I live and die by a philosophy of vulnerability because I believe that sharing our lives with one another unites the human experience.
That being said, there’s something I haven’t shared on this platform quite yet.
A lot has happened in my world since the last time I wrote to you. I keep putting this blog on the back burner until I sort out my life, but even now it occurs to me that life will never quite be sorted in the way that I imagine it to be. Even now I’m scrambling to put all the pieces together. So let’s just dive right in…
Recently I was diagnosed with a chronic illness called Polycystic Ovarian Syndrome (PCOS). Clinically, PCOS is a hormonal disorder in women that leads to insulin resistance, metabolic syndrome, depression, and infertility. Practically, it means that I constantly feel like I have the skin of a prepubescent tween, am bloated like a hippo, and my hormones are all over the place.
In the past few months I have spent countless hours in the doctor’s office being poked and prodded by all means of medical tools, scanned with ultrasound goop and CAT scans alike, and sifted through a plethora of medical blogs and consultations. Finally, come April, I was diagnosed. And even though I could guess what was coming based on the symptoms I presented, I was utterly unprepared for what the diagnosis would bring.
After years and years of wondering if I would ever know what was wrong with me, the diagnosis was a bittersweet epiphany. A PCOS diagnoses compromises everything that feels so uniquely precious about womanhood. One woman said, “PCOS strikes at the core of who we are as women.”
For myself, as a woman who has struggled with and against her femininity her entire life, this is a particularly acute observation. It wasn’t until this past Spring, as I was processing more and more of my life after graduation and post European-AJ takeover, that I realized that I have spent the majority of my time feeling guilty for being born a woman. Growing up with boys meant that I was the only one who could never pee standing up outside, it meant that I couldn’t play as “rough” as my cousins, it meant that I had to keep my belches contained and my feelings had to always be linked back to feminine sensitive.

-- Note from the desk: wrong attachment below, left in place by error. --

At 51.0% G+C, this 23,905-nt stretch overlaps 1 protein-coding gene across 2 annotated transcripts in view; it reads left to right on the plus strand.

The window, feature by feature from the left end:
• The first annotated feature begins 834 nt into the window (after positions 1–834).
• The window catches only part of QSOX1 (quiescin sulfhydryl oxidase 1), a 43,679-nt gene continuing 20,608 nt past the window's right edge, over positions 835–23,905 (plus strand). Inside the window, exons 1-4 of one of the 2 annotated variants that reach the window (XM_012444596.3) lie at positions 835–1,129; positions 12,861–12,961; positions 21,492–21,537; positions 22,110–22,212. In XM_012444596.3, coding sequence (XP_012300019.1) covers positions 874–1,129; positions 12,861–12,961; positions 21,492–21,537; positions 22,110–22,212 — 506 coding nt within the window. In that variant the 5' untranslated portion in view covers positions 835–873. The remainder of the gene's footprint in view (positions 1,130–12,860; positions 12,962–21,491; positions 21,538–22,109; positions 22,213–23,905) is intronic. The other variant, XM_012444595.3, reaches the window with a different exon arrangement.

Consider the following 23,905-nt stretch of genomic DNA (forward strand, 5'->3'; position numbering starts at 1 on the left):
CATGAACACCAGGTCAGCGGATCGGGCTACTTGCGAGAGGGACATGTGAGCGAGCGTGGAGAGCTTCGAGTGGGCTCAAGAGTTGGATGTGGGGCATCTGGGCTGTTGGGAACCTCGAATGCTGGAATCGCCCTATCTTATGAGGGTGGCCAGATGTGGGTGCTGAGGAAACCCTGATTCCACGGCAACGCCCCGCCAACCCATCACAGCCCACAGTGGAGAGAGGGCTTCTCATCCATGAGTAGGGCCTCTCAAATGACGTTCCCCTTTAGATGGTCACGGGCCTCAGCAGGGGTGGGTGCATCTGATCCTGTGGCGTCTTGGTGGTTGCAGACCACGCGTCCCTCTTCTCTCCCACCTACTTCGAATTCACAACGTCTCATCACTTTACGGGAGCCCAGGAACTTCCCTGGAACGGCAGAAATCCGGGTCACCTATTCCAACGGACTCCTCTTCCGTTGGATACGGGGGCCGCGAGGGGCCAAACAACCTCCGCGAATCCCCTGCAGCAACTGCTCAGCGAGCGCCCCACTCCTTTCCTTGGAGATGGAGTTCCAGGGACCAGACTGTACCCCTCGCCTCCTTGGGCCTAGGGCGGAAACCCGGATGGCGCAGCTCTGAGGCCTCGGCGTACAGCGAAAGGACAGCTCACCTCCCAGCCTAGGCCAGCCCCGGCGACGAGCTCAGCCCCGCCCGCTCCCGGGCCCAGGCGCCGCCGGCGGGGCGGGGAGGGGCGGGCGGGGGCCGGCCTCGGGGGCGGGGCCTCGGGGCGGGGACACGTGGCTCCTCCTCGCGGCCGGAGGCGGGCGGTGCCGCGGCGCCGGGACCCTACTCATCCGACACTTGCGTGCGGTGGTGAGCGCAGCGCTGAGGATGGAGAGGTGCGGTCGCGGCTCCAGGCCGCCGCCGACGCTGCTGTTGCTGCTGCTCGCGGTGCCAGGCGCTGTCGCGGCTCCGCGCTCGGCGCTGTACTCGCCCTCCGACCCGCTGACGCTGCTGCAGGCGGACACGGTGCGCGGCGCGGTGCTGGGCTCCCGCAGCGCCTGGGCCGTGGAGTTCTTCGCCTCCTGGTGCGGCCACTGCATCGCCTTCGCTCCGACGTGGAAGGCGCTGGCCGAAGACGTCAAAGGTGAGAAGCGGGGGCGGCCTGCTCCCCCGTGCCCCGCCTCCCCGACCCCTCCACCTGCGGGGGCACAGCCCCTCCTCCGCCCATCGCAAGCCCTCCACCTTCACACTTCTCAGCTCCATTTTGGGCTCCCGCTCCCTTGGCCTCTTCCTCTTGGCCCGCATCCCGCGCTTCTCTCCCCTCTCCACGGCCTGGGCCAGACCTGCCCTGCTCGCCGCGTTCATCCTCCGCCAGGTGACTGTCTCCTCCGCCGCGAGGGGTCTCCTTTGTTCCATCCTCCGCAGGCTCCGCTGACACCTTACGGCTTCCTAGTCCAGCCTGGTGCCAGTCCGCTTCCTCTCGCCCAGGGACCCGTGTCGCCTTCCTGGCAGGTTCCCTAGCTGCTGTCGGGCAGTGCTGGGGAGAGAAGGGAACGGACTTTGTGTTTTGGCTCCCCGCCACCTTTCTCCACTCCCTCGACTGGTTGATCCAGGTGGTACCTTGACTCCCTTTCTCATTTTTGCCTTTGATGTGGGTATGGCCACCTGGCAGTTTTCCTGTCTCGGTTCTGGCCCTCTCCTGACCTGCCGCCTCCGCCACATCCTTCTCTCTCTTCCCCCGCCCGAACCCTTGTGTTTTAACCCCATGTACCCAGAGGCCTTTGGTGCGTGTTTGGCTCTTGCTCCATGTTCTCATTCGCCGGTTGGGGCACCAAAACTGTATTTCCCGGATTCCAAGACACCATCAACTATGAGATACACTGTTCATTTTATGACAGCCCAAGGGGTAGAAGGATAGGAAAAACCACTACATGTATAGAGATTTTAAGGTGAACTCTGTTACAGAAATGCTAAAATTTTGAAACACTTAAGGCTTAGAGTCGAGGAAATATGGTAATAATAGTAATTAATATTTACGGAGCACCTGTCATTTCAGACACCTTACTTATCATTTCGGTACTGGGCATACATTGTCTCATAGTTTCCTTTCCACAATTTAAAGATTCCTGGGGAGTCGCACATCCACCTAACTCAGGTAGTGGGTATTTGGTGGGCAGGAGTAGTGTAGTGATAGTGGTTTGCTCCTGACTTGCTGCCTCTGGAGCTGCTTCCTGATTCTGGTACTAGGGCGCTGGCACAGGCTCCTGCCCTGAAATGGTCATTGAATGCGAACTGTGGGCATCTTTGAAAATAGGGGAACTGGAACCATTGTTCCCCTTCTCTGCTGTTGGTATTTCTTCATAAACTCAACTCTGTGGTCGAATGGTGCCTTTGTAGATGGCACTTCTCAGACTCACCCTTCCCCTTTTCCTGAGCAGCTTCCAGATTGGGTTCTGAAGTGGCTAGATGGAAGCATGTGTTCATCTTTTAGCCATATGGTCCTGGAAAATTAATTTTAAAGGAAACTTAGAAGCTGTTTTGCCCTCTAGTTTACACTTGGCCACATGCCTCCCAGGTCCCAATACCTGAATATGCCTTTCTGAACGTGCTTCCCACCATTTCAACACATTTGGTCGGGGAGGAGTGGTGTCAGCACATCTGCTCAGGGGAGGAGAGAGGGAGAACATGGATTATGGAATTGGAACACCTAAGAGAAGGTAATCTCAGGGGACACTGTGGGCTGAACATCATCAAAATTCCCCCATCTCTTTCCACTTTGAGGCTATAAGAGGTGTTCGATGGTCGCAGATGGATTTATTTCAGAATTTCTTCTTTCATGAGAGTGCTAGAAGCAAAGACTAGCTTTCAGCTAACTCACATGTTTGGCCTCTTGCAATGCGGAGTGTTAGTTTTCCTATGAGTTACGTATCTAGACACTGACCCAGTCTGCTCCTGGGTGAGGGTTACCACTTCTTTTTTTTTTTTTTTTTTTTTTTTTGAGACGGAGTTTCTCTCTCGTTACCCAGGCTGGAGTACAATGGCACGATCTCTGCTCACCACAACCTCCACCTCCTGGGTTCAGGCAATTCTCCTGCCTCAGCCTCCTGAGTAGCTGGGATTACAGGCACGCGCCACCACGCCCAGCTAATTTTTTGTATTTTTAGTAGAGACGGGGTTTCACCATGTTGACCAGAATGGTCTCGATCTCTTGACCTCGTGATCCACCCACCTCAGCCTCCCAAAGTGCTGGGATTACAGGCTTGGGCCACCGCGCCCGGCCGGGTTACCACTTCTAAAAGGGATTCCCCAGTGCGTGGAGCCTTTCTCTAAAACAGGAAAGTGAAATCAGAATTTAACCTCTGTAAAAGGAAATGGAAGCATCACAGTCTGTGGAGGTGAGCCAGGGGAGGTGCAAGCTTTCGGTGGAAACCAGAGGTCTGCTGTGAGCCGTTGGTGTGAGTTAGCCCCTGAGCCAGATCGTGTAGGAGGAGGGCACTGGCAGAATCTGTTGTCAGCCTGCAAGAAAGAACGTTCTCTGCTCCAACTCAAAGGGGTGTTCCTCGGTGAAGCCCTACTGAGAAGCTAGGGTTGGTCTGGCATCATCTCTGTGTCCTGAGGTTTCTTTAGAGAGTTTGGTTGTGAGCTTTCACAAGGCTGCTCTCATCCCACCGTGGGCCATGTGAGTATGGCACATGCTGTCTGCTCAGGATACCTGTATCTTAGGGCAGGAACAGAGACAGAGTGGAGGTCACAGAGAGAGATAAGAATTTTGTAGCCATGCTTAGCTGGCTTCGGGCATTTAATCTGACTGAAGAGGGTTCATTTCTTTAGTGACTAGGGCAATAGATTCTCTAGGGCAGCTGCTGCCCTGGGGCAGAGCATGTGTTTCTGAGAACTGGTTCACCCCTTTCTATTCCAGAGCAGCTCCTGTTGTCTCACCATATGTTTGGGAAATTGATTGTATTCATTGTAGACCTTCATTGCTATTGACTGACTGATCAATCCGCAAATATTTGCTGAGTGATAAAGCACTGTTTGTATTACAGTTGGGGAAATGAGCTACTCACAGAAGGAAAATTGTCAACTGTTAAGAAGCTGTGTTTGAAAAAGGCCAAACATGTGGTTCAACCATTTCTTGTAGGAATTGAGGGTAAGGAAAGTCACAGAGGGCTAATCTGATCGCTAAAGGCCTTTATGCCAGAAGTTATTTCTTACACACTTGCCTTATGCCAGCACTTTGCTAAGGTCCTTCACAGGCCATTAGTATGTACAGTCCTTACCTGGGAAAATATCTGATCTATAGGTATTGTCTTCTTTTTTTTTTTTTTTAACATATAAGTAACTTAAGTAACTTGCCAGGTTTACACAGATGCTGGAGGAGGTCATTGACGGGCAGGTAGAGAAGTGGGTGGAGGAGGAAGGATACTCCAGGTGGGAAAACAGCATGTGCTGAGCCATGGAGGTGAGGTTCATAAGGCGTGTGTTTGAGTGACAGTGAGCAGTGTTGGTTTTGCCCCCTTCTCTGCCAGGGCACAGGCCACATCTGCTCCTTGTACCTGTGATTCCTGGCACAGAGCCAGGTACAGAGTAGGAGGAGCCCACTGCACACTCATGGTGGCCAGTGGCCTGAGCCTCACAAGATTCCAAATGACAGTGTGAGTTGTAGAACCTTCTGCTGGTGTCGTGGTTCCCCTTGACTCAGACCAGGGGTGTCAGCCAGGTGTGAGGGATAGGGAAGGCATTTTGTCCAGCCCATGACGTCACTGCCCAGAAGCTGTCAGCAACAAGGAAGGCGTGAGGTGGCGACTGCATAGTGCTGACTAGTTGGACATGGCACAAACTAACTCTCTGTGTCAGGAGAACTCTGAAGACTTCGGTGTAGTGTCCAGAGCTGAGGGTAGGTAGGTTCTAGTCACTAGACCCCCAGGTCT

I’m still processing it all. But it is indeed a strange thing.
I think the most devastating part has been the caveat of infertility. I’ve dreamt of being a mother since the time I could speak. I’ve always loved working with kids, and spending time with babies, and with the diagnosis came a conditional “this doesn’t make you infertile, but you’re likely to have trouble conceiving and you’re way more statistically probable to miscarry.”
As a single woman in her twenties I’m not quite sure how I am meant to process that news. I think my hidden fear is that because my ovaries are broken no partner will ever see me fit for anything long term. A darker component of that is that because of my symptoms, no one would even try.
I’m on a strict workout regimen and diet plan these days. A lot of the research behind PCOS says that weight regulation is a massive component in taking care of the symptoms. That being said, I’ve lost four pant sizes in the past two months and still have worse symptoms than the day that I was diagnosed. I go to doctor’s appointment’s every week. I take ten pills every morning. I feel nauseous all the time. I sleep an obscene amount but am always tired. It’s, truly, such a time to be alive.
And after all of that, I’m not even fully convinced that I actually have the disease.
But only time will tell. For now I am in a whirlwind of emotions trying to figure out where to go from here.
And that’s where the cactus comes in.
Recently I went back to my hometown in Northern Arizona, a week before my official diagnosis, and got to spend time with my cousin who has also been diagnosed with PCOS. After a lot of conversations about my symptoms, I was pretty convinced of what the diagnosis would bring. We bonded over what it felt like to finally have someone that understood what we were going through: how it felt to be bloated all the time, how it felt to constantly be told that if we were just a little less “fat” all of our problems would go away, how it felt to have the core of our femininity assaulted at all hours, how it feels to never be in control of our own bodies.
So we decided to get cousin tattoos to celebrate each other. She got a stencil of an evergreen and I got an outline of a saguaro and whenever the reality of chronic illness feels all too overwhelming I run my finger over the outline and remember that I am not alone. I have soul-cysters across the globe, but I’m lucky enough to have one in my bloodline too.
Chronic illness is terrifying for a lot of reasons, and forces me to process things anew every day, but ultimately I know that my whole life is out of my hands anyway. This is as much a test of faith as it is a test of tangible strength.
This is not fatal, I am lucky enough to live in a time and place when & where I can fight this. One day I will learn what this is supposed to look like.
Until next time, wonder on. xoxo